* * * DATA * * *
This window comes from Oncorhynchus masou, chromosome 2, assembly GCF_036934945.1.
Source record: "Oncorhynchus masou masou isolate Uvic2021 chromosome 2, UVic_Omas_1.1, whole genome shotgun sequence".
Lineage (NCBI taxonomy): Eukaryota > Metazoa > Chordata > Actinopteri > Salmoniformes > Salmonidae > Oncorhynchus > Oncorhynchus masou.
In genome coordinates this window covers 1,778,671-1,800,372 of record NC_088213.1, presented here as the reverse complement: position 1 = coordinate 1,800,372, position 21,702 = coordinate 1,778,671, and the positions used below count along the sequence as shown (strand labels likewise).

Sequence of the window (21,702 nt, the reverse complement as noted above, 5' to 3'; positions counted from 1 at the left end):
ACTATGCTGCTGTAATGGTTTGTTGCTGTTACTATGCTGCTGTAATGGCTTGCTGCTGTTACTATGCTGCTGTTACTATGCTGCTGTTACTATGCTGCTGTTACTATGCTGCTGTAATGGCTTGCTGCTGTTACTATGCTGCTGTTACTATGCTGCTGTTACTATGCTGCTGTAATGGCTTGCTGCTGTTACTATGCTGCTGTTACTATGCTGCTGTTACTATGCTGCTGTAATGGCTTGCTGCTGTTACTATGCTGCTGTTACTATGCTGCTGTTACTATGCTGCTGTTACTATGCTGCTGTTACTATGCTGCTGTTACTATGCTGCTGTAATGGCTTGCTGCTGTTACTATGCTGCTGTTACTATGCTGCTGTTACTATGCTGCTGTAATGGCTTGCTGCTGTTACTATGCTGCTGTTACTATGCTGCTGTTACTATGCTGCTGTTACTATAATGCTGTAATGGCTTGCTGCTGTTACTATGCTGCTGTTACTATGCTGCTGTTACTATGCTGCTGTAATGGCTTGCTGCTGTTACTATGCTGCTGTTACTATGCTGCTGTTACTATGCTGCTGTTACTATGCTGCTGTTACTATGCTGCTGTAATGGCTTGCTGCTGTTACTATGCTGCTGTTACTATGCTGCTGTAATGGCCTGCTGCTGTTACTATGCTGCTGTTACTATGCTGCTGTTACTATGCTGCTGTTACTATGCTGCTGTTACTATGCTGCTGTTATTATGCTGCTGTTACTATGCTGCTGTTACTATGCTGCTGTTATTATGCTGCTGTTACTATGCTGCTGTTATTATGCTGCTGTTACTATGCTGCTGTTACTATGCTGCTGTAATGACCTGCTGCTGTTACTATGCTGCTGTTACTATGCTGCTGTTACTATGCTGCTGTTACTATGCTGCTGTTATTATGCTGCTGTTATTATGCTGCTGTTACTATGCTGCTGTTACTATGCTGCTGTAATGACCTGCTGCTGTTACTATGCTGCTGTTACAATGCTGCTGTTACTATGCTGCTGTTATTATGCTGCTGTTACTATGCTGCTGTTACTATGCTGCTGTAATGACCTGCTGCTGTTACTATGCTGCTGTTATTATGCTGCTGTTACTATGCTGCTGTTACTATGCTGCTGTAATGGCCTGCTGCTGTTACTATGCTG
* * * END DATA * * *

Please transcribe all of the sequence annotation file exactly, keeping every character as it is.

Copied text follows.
This window comes from Oncorhynchus masou, chromosome 2, assembly GCF_036934945.1.
Source record: "Oncorhynchus masou masou isolate Uvic2021 chromosome 2, UVic_Omas_1.1, whole genome shotgun sequence".
Lineage (NCBI taxonomy): Eukaryota > Metazoa > Chordata > Actinopteri > Salmoniformes > Salmonidae > Oncorhynchus > Oncorhynchus masou.
In genome coordinates this window covers 1,778,671-1,800,372 of record NC_088213.1, presented here as the reverse complement: position 1 = coordinate 1,800,372, position 21,702 = coordinate 1,778,671, and the positions used below count along the sequence as shown (strand labels likewise).

Sequence of the window (21,702 nt, the reverse complement as noted above, 5' to 3'; positions counted from 1 at the left end):
ACTATGCTGCTGTAATGGTTTGTTGCTGTTACTATGCTGCTGTAATGGCTTGCTGCTGTTACTATGCTGCTGTTACTATGCTGCTGTTACTATGCTGCTGTTACTATGCTGCTGTAATGGCTTGCTGCTGTTACTATGCTGCTGTTACTATGCTGCTGTTACTATGCTGCTGTAATGGCTTGCTGCTGTTACTATGCTGCTGTTACTATGCTGCTGTTACTATGCTGCTGTAATGGCTTGCTGCTGTTACTATGCTGCTGTTACTATGCTGCTGTTACTATGCTGCTGTTACTATGCTGCTGTTACTATGCTGCTGTTACTATGCTGCTGTAATGGCTTGCTGCTGTTACTATGCTGCTGTTACTATGCTGCTGTTACTATGCTGCTGTAATGGCTTGCTGCTGTTACTATGCTGCTGTTACTATGCTGCTGTTACTATGCTGCTGTTACTATAATGCTGTAATGGCTTGCTGCTGTTACTATGCTGCTGTTACTATGCTGCTGTTACTATGCTGCTGTAATGGCTTGCTGCTGTTACTATGCTGCTGTTACTATGCTGCTGTTACTATGCTGCTGTTACTATGCTGCTGTTACTATGCTGCTGTAATGGCTTGCTGCTGTTACTATGCTGCTGTTACTATGCTGCTGTAATGGCCTGCTGCTGTTACTATGCTGCTGTTACTATGCTGCTGTTACTATGCTGCTGTTACTATGCTGCTGTTACTATGCTGCTGTTATTATGCTGCTGTTACTATGCTGCTGTTACTATGCTGCTGTTATTATGCTGCTGTTACTATGCTGCTGTTATTATGCTGCTGTTACTATGCTGCTGTTACTATGCTGCTGTAATGACCTGCTGCTGTTACTATGCTGCTGTTACTATGCTGCTGTTACTATGCTGCTGTTACTATGCTGCTGTTATTATGCTGCTGTTATTATGCTGCTGTTACTATGCTGCTGTTACTATGCTGCTGTAATGACCTGCTGCTGTTACTATGCTGCTGTTACAATGCTGCTGTTACTATGCTGCTGTTATTATGCTGCTGTTACTATGCTGCTGTTACTATGCTGCTGTAATGACCTGCTGCTGTTACTATGCTGCTGTTATTATGCTGCTGTTACTATGCTGCTGTTACTATGCTGCTGTAATGGCCTGCTGCTGTTACTATGCTG